AI Apps

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F. provided PG with the link to the following video which explores ten different AI ad-on programs. You may wish to postpone your viewing if you’re at work or put on some headphones and turn your screen so no one can see it.

4 thoughts on “AI Apps”

  1. One more thing: “AI” is now officially a tech bubble like the late 90’s: Hollywood stars with more dollars than sense are pouring their money in itbthat didn’t go into NFTs.

    Its going to get to where you shake a tree and three “AI” sites come crashing down.

    So it may be time to dust off the old rules:

    1- Free isn’t free.
    In the era free sites burned investor cash to harvest eyeballs on ads and make a profit that way. Hundreds of startups, each aiming for 5% of the ad market. Barely a half dozen survived. In the new bubble most sites, even the reputable ones, are harvesting prompts. They’re a form of currency they’re buying with investor cash. At least one (LEONARDO.AI) has the “whiff of honey” and seems to want to harvest personal data, too. I don’t know for sure but I gave it a hard pass. I’d rather be late to their party if they turn out to be honest.

    2- Welcome back to Internet time.
    As in, last month’s bleeding edge is this month’s also ran. Worse, last money’s standalone product in next months is next month’s added feature to an existing product from a major software company. (As in, Adobe is adding many of the “AI” art features to Photo Shop, MS has been previewing a professional art program called DESIGNER since november, Corel Painter likely won’t be far behind.) If you find a useful tool that does what you need well enough to pay for, DO NOT go for the cheaper full year option unless you absolutely know you’ll get your money’s worth right away. They may not be around that long. And promised features do REAL.SOON.NOW. may never come. Let common sense guide you. CAVEAT EMPTORM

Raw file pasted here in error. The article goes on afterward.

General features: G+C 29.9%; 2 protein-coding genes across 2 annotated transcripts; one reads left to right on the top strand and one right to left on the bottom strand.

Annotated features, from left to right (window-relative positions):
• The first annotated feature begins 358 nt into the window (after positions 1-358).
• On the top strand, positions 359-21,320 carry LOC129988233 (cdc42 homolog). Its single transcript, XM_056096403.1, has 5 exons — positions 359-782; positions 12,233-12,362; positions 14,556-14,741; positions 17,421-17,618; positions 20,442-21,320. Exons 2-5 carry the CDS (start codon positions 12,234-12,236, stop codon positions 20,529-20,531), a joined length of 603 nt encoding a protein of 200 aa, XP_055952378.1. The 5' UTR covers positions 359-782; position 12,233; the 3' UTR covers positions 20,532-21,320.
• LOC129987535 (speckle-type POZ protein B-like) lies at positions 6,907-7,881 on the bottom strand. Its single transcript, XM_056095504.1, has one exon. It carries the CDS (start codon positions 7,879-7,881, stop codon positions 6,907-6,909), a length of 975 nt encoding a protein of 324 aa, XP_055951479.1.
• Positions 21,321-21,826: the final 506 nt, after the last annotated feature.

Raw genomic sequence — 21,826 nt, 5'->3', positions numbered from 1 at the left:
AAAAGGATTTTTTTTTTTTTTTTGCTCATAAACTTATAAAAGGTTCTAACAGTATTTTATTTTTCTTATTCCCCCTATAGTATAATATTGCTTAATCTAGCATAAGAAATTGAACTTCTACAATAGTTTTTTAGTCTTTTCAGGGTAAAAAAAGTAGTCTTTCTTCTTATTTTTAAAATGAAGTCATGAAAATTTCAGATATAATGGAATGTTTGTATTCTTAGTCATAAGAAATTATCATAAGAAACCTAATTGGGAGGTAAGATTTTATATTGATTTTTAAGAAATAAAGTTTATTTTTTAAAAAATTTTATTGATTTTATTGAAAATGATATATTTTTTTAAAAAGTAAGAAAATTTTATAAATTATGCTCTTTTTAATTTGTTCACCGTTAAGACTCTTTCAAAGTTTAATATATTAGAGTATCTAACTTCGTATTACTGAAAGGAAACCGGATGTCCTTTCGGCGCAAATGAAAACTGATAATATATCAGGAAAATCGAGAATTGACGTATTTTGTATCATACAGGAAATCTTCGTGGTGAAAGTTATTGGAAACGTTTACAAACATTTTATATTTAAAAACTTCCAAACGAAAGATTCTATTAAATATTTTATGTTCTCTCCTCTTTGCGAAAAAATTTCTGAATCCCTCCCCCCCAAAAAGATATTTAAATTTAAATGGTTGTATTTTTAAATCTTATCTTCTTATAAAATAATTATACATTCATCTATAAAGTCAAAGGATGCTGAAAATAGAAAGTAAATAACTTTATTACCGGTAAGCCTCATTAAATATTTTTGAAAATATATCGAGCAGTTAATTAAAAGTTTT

3- We are at the proof of concept phase of the new tech.
    All those apps will either evolve into much more versatile and useful tools that make today’s wonders look dated. Doesn’t mean they’re not useful, but the eventual tools will be like EXCEL to original VISICALC. The reason all the free apps are “free” is because by harvesting prompts they can teach their models to better interpret user prompts and evolve to be faster, cheaper to run, and more effective. Today, generating exactly the image you visualize might take take a couple dozen tries as you refine the prompt. And the tool records the prompt, the output, and user reaction (zoom, download, etc). This info gets rolled back into the model so the more people use it succesfully the faster it can get better. Eventually it’ll get good enough people will pay cash for the “PRO” version.

    Bottom line: it is very much worth keeping an eye on the new tools, play with them, see how they might be useful. There may be value adders to some businesses out there and as they say, early adopters get a headstart.